Friday, January 25, 2008

Tech.view | Hacking the vote |
"Bruce Schneier, a blogger on security technology, argues that the failure of electronic voting stems from the way technology invariably increases the number of steps in any process—with each step bringing yet more scope for errors.

Optical scanners, for instance, have twice as many steps as manual counting, making them at least twice as unreliable. First, the voter reads the ballot paper and fills in the ovals, the optical reader senses the blackened ovals, the scanner passes the vote to a tabulator, the tabulator collects all votes from that machine and then transmits the score to a central totaliser. Each step can have an error of a percentage point or two, giving the system as a whole something like a 5% error. That means one in 20 people using a DRE machine will have his or her vote counted incorrectly."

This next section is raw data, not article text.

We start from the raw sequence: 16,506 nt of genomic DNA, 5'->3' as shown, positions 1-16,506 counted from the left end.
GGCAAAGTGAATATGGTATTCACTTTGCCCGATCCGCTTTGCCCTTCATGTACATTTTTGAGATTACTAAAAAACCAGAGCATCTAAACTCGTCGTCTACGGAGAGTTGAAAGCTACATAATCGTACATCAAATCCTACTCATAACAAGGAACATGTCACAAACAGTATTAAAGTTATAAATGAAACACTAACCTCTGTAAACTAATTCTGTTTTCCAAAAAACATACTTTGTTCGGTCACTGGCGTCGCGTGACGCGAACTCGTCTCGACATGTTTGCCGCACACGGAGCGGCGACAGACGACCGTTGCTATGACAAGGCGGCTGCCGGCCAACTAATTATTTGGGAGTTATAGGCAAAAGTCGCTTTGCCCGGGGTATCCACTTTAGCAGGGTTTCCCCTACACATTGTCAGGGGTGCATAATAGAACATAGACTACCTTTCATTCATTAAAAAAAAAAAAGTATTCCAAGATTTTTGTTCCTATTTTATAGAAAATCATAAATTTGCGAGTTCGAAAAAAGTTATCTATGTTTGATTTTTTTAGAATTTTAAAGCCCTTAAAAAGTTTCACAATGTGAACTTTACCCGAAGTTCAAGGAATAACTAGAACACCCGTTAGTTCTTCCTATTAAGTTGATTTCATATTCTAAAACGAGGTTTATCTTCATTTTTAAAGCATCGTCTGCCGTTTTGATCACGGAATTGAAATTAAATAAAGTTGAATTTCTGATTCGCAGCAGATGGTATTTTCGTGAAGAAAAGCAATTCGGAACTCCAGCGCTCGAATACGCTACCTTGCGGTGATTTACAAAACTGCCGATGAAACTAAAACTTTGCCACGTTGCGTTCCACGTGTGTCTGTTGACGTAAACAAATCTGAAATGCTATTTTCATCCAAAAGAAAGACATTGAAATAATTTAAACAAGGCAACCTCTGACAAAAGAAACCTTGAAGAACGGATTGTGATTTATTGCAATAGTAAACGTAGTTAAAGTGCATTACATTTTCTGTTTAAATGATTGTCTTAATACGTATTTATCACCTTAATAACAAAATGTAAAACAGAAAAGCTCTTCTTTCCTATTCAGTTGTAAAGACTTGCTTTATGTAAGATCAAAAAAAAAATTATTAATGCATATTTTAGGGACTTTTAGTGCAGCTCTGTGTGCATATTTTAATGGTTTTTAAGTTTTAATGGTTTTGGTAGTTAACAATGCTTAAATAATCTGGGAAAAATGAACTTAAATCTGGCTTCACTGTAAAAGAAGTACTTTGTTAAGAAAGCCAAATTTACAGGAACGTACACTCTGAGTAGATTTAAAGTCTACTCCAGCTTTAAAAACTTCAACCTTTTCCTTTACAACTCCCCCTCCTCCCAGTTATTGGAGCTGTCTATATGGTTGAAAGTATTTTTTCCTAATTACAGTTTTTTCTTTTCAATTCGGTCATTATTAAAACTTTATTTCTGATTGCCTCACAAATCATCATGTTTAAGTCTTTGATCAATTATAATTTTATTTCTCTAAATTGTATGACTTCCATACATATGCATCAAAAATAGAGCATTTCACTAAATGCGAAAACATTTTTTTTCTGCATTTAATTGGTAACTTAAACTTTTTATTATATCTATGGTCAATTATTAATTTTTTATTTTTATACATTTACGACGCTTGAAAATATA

The article also mentions the New Hampshire primary where 80% of the vote relied on optical scanners and coincidentally had the exact reverse percentage for Obama and Clinton of the votes counted by hand, a HUGE red flag. Stupidly, Newsweek chided Kucinich, who got 2% of the vote, for suing for a recount under the mistaken assumption that Kucinich thought he would benefit from the recount. I guess it never occurred to Newsweek that someone would sue for a principal rather than personal gain. Remember the groundswell of support for Obama following Iowa? And he had a clear lead in the polls in NH. Then the stunning comeback by Clinton. Or was it? I don't think the Clinton campaign was guilty of fraud in this case. But someone wants her to win the nomination very badly. And I think those very same people are kind of leery of Obama. And I think there was some very serious voting fraud perpetrated in NH. And nobody cares, and nobody is going to do anything about it.

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